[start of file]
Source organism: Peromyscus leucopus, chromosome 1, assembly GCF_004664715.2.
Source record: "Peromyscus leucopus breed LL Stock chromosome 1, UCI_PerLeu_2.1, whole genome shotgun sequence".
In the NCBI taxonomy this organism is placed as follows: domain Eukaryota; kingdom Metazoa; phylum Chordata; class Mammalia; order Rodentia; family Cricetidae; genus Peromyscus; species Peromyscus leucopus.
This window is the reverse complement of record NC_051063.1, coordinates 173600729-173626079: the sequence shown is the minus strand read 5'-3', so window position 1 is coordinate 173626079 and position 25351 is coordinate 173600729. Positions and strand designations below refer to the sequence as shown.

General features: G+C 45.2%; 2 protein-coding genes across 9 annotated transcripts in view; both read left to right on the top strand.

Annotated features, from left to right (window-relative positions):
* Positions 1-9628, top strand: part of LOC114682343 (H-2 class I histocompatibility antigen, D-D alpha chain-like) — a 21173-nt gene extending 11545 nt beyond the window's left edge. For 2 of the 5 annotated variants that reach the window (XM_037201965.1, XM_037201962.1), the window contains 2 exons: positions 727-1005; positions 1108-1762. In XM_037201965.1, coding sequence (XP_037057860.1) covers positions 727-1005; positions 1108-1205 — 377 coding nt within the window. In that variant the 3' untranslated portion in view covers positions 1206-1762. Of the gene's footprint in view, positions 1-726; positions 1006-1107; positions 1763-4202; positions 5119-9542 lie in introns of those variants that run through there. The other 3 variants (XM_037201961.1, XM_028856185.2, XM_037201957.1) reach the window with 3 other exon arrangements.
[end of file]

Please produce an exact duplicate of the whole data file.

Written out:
Source organism: Peromyscus leucopus, chromosome 1, assembly GCF_004664715.2.
Source record: "Peromyscus leucopus breed LL Stock chromosome 1, UCI_PerLeu_2.1, whole genome shotgun sequence".
In the NCBI taxonomy this organism is placed as follows: domain Eukaryota; kingdom Metazoa; phylum Chordata; class Mammalia; order Rodentia; family Cricetidae; genus Peromyscus; species Peromyscus leucopus.
This window is the reverse complement of record NC_051063.1, coordinates 173600729-173626079: the sequence shown is the minus strand read 5'-3', so window position 1 is coordinate 173626079 and position 25351 is coordinate 173600729. Positions and strand designations below refer to the sequence as shown.

General features: G+C 45.2%; 2 protein-coding genes across 9 annotated transcripts in view; both read left to right on the top strand.

Annotated features, from left to right (window-relative positions):
* Positions 1-9628, top strand: part of LOC114682343 (H-2 class I histocompatibility antigen, D-D alpha chain-like) — a 21173-nt gene extending 11545 nt beyond the window's left edge. For 2 of the 5 annotated variants that reach the window (XM_037201965.1, XM_037201962.1), the window contains 2 exons: positions 727-1005; positions 1108-1762. In XM_037201965.1, coding sequence (XP_037057860.1) covers positions 727-1005; positions 1108-1205 — 377 coding nt within the window. In that variant the 3' untranslated portion in view covers positions 1206-1762. Of the gene's footprint in view, positions 1-726; positions 1006-1107; positions 1763-4202; positions 5119-9542 lie in introns of those variants that run through there. The other 3 variants (XM_037201961.1, XM_028856185.2, XM_037201957.1) reach the window with 3 other exon arrangements.